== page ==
All of the little sayings turned out to be true. Third time’s a charm, defense wins championships, and they didn’t become sayings because they’re not true. In their third trip to the Super Bowl, the New England Patriots became champions, relying on the defense to get the job done. It’s not the biggest upset in Super Bowl history, but it’s up there. The Rams were considered unbeatable with an unstoppable offense and an improved defense.
Going in, the Patriots knew they had to accomplish several things to give themselves a chance to win. They had to create turnovers and turn them into points. They had to keep the Rams from getting the big play. They had to force the Rams to kick field goals when necessary, they had to control field position and they needed solid special teams play. They knew they had to do it, and they went out and did it.
It’s hard to tell if the Rams were a little off or if it was because of what the Patriots were doing. Either way, when Adam Vinitieri trotted onto the field with seven seconds to play, there was no doubt he was going to make the kick. By the way, when are coaches going to figure out that a soft defense that keeps the ball in front of you gets you beat? No time outs and just over a minute to play, the Patriots dinked the ball downfield, just enough to get in position for the winning kick. Pressure the quarterback and if you get beat, you get beat. The Rams will stay together for at least one more year, and perhaps it’s fitting that a team named the Patriots reigns as Super Bowl Champion this year.
With commercials costing “just south” of $2 million each to air on the Super Bowl broadcast, I thought they might have been a bit more creative. The Budweiser spots were pretty good. I especially liked the “Mini-Fridge” one at the beginning and the Clydesdales bowing to New York City was a nice touch. The promotion of halftime with football player looking guys dressed in frilly costumes didn’t go anywhere. The Dockers ad comparing the pants to a “little black dress” was mildly amusing. All in all, they were OK, but nothing to rave about.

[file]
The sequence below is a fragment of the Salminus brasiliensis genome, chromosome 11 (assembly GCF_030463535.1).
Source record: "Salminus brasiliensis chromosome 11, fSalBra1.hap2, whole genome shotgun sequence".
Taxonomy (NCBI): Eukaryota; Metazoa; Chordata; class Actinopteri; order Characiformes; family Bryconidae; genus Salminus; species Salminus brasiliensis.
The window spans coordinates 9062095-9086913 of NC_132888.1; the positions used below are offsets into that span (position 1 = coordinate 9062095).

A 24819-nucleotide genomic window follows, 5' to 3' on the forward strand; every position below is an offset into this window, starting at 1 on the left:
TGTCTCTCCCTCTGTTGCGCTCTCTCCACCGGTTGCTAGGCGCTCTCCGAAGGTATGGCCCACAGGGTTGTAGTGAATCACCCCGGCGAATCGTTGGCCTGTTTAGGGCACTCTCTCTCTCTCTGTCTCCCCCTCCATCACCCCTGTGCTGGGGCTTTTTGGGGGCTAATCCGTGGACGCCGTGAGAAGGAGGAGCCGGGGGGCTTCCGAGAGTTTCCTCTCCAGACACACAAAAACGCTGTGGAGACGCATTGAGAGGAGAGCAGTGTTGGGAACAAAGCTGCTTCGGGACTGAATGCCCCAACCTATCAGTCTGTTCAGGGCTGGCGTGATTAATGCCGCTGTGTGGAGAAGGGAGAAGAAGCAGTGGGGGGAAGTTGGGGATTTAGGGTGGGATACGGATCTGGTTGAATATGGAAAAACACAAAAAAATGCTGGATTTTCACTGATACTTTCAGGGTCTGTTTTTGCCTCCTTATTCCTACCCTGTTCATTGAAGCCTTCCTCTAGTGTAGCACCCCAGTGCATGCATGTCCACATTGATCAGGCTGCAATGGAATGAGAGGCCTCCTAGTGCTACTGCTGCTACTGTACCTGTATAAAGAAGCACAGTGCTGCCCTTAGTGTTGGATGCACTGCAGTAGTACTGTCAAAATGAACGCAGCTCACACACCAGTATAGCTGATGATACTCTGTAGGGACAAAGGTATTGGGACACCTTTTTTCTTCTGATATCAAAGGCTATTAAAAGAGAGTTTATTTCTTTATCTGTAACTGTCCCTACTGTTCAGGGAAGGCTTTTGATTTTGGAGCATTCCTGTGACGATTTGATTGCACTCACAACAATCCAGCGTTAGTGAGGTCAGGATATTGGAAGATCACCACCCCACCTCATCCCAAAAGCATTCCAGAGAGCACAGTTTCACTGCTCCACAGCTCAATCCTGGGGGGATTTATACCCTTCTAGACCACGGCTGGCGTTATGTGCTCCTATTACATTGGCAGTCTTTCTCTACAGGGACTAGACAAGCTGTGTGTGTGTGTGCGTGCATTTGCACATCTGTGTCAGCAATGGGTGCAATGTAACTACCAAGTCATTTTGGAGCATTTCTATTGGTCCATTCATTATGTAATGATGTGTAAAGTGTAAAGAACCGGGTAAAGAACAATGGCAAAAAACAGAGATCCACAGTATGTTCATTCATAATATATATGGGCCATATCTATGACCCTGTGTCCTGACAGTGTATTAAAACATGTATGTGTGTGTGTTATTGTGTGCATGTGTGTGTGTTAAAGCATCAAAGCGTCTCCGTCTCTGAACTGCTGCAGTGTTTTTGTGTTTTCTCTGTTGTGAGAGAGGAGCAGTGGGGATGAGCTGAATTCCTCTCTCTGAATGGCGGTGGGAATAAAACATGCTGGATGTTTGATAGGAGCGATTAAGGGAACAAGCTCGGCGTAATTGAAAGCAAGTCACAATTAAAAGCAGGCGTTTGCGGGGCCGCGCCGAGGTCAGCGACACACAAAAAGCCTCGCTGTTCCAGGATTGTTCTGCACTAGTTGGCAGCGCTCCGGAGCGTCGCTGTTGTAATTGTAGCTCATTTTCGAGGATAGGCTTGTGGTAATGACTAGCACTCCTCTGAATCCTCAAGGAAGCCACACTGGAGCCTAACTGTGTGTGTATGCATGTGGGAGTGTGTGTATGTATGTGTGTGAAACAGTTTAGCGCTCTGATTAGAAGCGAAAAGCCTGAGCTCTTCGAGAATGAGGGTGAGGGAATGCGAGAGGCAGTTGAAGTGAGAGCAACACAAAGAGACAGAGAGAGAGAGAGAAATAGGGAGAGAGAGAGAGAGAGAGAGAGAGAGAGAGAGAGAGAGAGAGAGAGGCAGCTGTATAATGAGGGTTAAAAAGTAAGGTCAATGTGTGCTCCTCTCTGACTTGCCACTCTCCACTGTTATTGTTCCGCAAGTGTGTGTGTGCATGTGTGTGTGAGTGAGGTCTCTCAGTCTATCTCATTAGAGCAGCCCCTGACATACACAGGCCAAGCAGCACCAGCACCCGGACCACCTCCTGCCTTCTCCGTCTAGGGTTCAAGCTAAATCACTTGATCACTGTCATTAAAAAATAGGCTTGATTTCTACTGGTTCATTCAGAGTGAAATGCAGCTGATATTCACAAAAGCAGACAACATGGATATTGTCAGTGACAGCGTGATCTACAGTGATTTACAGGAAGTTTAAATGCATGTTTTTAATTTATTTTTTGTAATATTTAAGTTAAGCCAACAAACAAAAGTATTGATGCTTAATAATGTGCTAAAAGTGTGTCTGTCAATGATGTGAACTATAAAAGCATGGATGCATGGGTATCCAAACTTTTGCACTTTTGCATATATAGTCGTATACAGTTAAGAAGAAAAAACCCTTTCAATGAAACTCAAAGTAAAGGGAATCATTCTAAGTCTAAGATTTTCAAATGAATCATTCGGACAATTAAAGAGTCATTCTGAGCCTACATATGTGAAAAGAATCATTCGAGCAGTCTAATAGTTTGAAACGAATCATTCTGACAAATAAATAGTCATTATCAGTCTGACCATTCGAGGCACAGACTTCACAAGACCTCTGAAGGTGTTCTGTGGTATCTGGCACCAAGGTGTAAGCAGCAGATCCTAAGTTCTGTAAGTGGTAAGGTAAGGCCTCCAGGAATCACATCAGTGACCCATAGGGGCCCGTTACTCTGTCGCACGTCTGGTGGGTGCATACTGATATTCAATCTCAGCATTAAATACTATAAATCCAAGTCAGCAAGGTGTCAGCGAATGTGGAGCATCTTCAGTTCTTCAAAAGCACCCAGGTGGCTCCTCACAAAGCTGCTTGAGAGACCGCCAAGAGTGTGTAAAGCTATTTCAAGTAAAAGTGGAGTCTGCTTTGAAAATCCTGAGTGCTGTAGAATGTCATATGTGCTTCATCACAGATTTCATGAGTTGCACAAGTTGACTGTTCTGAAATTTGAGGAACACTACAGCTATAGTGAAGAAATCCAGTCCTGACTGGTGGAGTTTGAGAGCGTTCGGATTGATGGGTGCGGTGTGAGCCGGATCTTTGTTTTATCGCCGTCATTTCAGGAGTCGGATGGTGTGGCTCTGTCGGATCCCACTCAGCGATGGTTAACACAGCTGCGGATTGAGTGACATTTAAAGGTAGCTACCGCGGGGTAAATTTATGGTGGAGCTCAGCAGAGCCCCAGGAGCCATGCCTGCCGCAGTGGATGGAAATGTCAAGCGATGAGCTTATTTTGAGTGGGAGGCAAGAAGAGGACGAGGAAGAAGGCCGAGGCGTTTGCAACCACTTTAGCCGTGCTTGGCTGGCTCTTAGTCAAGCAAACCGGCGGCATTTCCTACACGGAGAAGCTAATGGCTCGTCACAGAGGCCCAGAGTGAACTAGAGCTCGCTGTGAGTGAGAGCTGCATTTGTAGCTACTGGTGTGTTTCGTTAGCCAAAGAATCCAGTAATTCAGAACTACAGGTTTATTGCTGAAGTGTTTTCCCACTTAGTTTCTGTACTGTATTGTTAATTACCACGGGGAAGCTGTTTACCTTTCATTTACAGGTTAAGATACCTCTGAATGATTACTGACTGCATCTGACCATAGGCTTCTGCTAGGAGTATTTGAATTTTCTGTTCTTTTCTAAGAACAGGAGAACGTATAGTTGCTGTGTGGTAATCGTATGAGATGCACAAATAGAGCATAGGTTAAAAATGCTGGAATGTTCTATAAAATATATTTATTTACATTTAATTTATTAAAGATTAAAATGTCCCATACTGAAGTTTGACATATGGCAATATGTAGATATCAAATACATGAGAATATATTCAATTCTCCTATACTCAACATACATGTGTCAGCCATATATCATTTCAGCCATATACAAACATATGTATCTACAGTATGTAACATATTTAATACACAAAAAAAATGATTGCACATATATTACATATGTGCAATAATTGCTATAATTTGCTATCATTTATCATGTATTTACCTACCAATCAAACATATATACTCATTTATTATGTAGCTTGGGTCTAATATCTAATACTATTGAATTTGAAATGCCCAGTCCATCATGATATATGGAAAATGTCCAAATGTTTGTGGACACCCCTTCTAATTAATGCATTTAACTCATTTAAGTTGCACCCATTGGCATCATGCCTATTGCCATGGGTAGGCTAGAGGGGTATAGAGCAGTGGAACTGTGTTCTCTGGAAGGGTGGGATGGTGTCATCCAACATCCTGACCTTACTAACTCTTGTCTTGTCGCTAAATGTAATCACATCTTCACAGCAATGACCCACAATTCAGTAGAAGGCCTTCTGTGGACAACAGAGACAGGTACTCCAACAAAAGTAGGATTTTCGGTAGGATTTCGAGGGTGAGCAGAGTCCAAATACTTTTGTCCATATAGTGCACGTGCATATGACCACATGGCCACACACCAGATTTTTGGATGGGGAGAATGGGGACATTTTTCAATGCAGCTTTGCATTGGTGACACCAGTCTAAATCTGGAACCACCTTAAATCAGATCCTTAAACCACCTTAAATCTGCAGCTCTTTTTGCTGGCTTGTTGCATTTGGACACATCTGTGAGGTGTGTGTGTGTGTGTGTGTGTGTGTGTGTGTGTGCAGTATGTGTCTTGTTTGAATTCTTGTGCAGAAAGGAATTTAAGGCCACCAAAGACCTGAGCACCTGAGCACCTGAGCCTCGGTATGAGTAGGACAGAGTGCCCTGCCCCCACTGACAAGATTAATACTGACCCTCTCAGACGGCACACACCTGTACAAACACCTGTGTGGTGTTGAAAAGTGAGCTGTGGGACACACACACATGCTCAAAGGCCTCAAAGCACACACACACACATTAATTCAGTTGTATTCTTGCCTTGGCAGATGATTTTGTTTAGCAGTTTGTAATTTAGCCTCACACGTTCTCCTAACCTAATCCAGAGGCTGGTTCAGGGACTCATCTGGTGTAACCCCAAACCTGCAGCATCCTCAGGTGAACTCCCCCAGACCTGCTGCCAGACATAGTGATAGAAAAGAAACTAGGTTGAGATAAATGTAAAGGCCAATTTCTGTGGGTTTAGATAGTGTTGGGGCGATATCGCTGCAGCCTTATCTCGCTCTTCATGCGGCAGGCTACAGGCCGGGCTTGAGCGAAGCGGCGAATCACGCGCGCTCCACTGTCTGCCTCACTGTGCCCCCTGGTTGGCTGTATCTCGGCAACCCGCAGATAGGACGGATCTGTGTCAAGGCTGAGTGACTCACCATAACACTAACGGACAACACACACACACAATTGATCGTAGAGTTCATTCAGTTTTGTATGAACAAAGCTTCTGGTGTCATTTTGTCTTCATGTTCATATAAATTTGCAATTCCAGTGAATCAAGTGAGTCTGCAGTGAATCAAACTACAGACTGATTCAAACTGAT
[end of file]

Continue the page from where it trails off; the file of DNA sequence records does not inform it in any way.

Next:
Security at the Super bowl was very tight. The Secret Service was in charge of the area around the Superdome, and they were on top of everything. Uniformed, armed (M-16’s) guards were at every checkpoint. To get to any destination, even the media compound, you had to pass through several metal detectors, have your bags searched, have your credentials checked, get new credentials, get “wanded” and even patted down at least once. Every guard was cordial and professional but you had to add about an extra hour if you were going anywhere near the Dome.
At the Morial Convention Center, the site for just about every event outside of the game, the security was equally as tight. The league changed the credential procedure, and even issued two different credentials; one for the week and one for the game. Running the Super Bowl is a massive operation and the NFL knows what they’re doing. New Orleans was hosting their ninth Super Bowl, more than any other city. Even the Big Easy has changed how they do things over the years. The Convention Center is a new addition as a host site. More than 1.2 million square feet of contiguous meeting space, it housed everything from Paul Tagliabue’s state of the game address to the NFL Experience. Without a spot like that, any city has to be very creative when hosting the game.
Jacksonville’s Host Committee for Super Bowl XXXIX chose a new leader during their meeting in New Orleans. Mike Kelley, who worked on the Super Bowl in Tampa last year, will now serve as the host committee’s chief operating officer. Mike Weinstein is leaving that job in July in order to run for mayor. Kelley says that the similarities between Tampa and Jacksonville’s geography give him a head start. He plans to incorporate all parts of North Florida and South Georgia, including the beaches, to host a variety of events. The host committee received several lessons in security and planning while at the game in New Orleans.